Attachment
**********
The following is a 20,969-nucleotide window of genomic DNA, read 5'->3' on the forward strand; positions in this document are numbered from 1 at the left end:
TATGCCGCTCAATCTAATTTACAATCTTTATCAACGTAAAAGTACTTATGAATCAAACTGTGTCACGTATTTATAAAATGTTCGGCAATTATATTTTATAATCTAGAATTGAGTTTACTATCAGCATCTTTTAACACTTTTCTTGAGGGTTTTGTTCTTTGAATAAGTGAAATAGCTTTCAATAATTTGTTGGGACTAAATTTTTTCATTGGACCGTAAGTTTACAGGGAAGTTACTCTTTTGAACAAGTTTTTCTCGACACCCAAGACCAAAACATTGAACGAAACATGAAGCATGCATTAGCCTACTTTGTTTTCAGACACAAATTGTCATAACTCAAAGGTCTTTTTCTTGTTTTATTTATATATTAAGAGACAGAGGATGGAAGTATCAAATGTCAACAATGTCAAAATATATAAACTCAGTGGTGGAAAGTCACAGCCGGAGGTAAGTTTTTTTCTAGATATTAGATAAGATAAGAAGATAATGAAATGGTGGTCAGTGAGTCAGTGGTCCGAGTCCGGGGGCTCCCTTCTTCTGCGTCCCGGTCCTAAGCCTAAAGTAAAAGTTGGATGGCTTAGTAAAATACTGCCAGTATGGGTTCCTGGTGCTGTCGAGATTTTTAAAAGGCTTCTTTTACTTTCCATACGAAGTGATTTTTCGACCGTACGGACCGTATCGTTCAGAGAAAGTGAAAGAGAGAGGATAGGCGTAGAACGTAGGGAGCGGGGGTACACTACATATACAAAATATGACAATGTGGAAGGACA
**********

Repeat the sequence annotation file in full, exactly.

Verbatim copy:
The following is a 20,969-nucleotide window of genomic DNA, read 5'->3' on the forward strand; positions in this document are numbered from 1 at the left end:
TATGCCGCTCAATCTAATTTACAATCTTTATCAACGTAAAAGTACTTATGAATCAAACTGTGTCACGTATTTATAAAATGTTCGGCAATTATATTTTATAATCTAGAATTGAGTTTACTATCAGCATCTTTTAACACTTTTCTTGAGGGTTTTGTTCTTTGAATAAGTGAAATAGCTTTCAATAATTTGTTGGGACTAAATTTTTTCATTGGACCGTAAGTTTACAGGGAAGTTACTCTTTTGAACAAGTTTTTCTCGACACCCAAGACCAAAACATTGAACGAAACATGAAGCATGCATTAGCCTACTTTGTTTTCAGACACAAATTGTCATAACTCAAAGGTCTTTTTCTTGTTTTATTTATATATTAAGAGACAGAGGATGGAAGTATCAAATGTCAACAATGTCAAAATATATAAACTCAGTGGTGGAAAGTCACAGCCGGAGGTAAGTTTTTTTCTAGATATTAGATAAGATAAGAAGATAATGAAATGGTGGTCAGTGAGTCAGTGGTCCGAGTCCGGGGGCTCCCTTCTTCTGCGTCCCGGTCCTAAGCCTAAAGTAAAAGTTGGATGGCTTAGTAAAATACTGCCAGTATGGGTTCCTGGTGCTGTCGAGATTTTTAAAAGGCTTCTTTTACTTTCCATACGAAGTGATTTTTCGACCGTACGGACCGTATCGTTCAGAGAAAGTGAAAGAGAGAGGATAGGCGTAGAACGTAGGGAGCGGGGGTACACTACATATACAAAATATGACAATGTGGAAGGACA